This Map Shows How States Can Charge Drivers With Marijuana DUIs


With marijuana legalization in Colorado and Washington, and the possibility of other states following suit, more states have passed new DUI laws for pot that aim to make sure people don’t drive after smoking marijuana.

“There’s a new fear that people driving under the influence of marijuana will increase as a result of the liberalization of marijuana laws across the country,”said Paul Armentano, deputy director of pro-pot legalization nonprofit NORML.

This map, from Denmon & Denmon Trial Lawyers, shows the ways states can charge drivers with DUI for marijuana these days. In every state, it’s illegal to drive while impaired by any controlled substance, including pot.

screenshot 2014-03-06 16.41.30
Click to enlarge

“You cannot drive impaired in all 50 states. Whether it’s a Xanax, Valium, or marijuana, if a police officer determines you’re impaired because of that substance, it’s illegal,” Armentano told Business Insider.

In “effect-based” states, prosecutors must prove that ingesting marijuana impaired your driving. But so-called “per se” laws actually set limits for the amount of pot (either THC or metabolites) that can be in your system while driving. In “zero-tolerance per se” states, it’s illegal to have any pot in your system while you’re driving.

“Under effect-based standards, the burden is on the prosecution to determine if ingestion of a controlled substance caused enough impairment so that the driver could not drive safely,” Armentano said. “With per-se laws, that’s no longer the standard.”

Some people think setting limits for marijuana use seems crazy. For states that do require specific levels for conviction, testing becomes necessary. Many of these methods vary in their accuracy though, according to NORML.

Contrary to popular belief, urinalysis can’t detect the presence of any illicit drugs, including marijuana. It can only identify the presence of non-psychoactive drug metabolites (compounds from chemical changes in the body caused by drugs, not drugs themselves). Cannabis metabolites can be detected in the blood up to a month after use, so it’s impossible to know exactly when the person took the drug, according to NORML. States mostly consider urinalysis unreliable for DUI testing.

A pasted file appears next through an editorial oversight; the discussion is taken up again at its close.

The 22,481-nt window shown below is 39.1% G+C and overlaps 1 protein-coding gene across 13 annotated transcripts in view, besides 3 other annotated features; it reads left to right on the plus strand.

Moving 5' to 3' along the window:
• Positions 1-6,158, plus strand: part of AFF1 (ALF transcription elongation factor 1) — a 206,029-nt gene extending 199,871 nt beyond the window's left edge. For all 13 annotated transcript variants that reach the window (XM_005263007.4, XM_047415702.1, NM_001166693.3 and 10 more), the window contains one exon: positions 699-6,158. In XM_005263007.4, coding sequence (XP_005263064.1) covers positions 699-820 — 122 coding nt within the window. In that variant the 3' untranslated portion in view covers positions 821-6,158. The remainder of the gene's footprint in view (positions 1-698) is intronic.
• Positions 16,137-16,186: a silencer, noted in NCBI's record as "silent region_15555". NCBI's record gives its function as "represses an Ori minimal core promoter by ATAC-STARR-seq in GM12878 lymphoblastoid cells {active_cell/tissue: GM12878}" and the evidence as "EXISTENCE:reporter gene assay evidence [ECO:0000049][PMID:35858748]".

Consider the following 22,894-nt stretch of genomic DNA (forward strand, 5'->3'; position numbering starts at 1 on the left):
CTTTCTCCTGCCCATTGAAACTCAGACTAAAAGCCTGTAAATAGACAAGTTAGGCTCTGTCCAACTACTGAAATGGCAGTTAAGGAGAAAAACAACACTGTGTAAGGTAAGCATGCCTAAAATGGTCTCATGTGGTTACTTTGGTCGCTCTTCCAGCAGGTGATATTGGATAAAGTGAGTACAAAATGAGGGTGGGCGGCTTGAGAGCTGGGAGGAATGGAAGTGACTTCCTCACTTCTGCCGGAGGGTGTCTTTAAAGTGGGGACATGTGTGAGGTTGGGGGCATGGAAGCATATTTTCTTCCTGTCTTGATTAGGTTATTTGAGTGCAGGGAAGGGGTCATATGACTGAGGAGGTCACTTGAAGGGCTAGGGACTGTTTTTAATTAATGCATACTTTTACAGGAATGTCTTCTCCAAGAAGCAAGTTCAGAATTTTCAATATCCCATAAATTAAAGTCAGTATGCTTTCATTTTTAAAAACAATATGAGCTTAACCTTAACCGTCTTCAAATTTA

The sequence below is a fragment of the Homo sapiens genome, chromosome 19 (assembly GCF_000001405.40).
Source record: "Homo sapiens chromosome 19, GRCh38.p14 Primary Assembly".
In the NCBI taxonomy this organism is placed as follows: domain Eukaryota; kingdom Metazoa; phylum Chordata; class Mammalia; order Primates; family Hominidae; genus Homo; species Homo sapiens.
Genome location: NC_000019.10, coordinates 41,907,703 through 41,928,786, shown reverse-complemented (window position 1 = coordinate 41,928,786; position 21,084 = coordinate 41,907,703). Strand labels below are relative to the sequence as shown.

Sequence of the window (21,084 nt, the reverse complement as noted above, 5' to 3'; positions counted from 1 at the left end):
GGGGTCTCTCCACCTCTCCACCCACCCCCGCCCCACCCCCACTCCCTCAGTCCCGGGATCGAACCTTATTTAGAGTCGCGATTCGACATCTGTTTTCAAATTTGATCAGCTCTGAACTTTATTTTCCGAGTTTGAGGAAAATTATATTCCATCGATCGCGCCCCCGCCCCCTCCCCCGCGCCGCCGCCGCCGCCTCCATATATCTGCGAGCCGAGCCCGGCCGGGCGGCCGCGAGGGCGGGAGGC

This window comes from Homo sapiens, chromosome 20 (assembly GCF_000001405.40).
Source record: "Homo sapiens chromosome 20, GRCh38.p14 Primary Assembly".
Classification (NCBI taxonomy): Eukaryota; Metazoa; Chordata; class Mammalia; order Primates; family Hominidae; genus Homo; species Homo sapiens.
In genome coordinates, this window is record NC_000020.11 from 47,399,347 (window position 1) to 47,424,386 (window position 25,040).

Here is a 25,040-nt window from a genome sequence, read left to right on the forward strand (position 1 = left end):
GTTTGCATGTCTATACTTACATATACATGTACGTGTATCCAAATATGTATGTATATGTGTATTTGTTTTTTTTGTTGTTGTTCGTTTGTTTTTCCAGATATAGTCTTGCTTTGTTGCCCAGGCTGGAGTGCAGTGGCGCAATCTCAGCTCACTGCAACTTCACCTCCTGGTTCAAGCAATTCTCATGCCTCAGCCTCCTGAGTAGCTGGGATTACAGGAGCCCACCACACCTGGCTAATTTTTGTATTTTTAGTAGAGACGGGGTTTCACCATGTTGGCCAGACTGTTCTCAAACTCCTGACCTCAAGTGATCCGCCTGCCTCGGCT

Blood Test
Blood tests detect the actual drug, not the inactive metabolites. Generally, THC is only detectable in the blood for a few hours. Chronic smokers may show low, residual levels for up to 24 hours, though.

Because of this narrow detection window, blood tests are typically considered reliable for DUI conviction.

Hair Test
Considered unreliable, hair strands testing also detects the presence of metabolites that have moved from the blood stream to the hair follicle. This test, however, is more sensitive to minorities and people with darker hair as well as the elderly (with grey hair), according to NORML.

High humidity can also rapidly break down marijuana metabolite levels in the hair of heavier smokers, increasing the chances of a false-negative.

Breathalyzers for drug detection are a relatively recent invention. One of the first hit the scene in spring 2013. Created by a Swedish company, the device correctly identify drug use in 87% of cases, according to U.S. News & World Report. Critics say, however, that these devices can only detect drug use, not levels or state of impairment.

“To date, no such data exists correlating THC/breath detection levels with behavioral impairment,” Armentano wrote for High Times.

Via Business Insider


Please enter your comment!
Please enter your name here